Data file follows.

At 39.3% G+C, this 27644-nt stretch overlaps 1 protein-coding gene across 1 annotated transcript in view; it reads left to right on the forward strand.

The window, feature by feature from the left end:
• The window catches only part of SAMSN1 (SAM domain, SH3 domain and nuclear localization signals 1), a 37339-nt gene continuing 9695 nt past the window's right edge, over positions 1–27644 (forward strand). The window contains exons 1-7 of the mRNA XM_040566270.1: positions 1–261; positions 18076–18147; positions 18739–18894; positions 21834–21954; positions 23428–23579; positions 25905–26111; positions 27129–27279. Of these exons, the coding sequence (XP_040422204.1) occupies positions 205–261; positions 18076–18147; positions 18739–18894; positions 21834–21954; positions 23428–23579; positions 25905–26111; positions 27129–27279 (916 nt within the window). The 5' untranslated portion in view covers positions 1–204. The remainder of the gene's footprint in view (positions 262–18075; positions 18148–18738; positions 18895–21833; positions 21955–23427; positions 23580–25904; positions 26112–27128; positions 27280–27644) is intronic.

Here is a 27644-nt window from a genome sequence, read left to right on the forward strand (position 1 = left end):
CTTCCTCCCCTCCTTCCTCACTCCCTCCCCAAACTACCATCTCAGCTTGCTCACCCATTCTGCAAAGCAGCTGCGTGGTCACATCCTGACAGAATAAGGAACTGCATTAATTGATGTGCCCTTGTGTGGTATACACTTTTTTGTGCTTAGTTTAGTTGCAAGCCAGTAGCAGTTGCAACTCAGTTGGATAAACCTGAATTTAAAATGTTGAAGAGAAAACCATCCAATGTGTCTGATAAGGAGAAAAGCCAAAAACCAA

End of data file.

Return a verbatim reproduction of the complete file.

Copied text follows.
At 39.3% G+C, this 27644-nt stretch overlaps 1 protein-coding gene across 1 annotated transcript in view; it reads left to right on the forward strand.

The window, feature by feature from the left end:
• The window catches only part of SAMSN1 (SAM domain, SH3 domain and nuclear localization signals 1), a 37339-nt gene continuing 9695 nt past the window's right edge, over positions 1–27644 (forward strand). The window contains exons 1-7 of the mRNA XM_040566270.1: positions 1–261; positions 18076–18147; positions 18739–18894; positions 21834–21954; positions 23428–23579; positions 25905–26111; positions 27129–27279. Of these exons, the coding sequence (XP_040422204.1) occupies positions 205–261; positions 18076–18147; positions 18739–18894; positions 21834–21954; positions 23428–23579; positions 25905–26111; positions 27129–27279 (916 nt within the window). The 5' untranslated portion in view covers positions 1–204. The remainder of the gene's footprint in view (positions 262–18075; positions 18148–18738; positions 18895–21833; positions 21955–23427; positions 23580–25904; positions 26112–27128; positions 27280–27644) is intronic.

Here is a 27644-nt window from a genome sequence, read left to right on the forward strand (position 1 = left end):
CTTCCTCCCCTCCTTCCTCACTCCCTCCCCAAACTACCATCTCAGCTTGCTCACCCATTCTGCAAAGCAGCTGCGTGGTCACATCCTGACAGAATAAGGAACTGCATTAATTGATGTGCCCTTGTGTGGTATACACTTTTTTGTGCTTAGTTTAGTTGCAAGCCAGTAGCAGTTGCAACTCAGTTGGATAAACCTGAATTTAAAATGTTGAAGAGAAAACCATCCAATGTGTCTGATAAGGAGAAAAGCCAAAAACCAA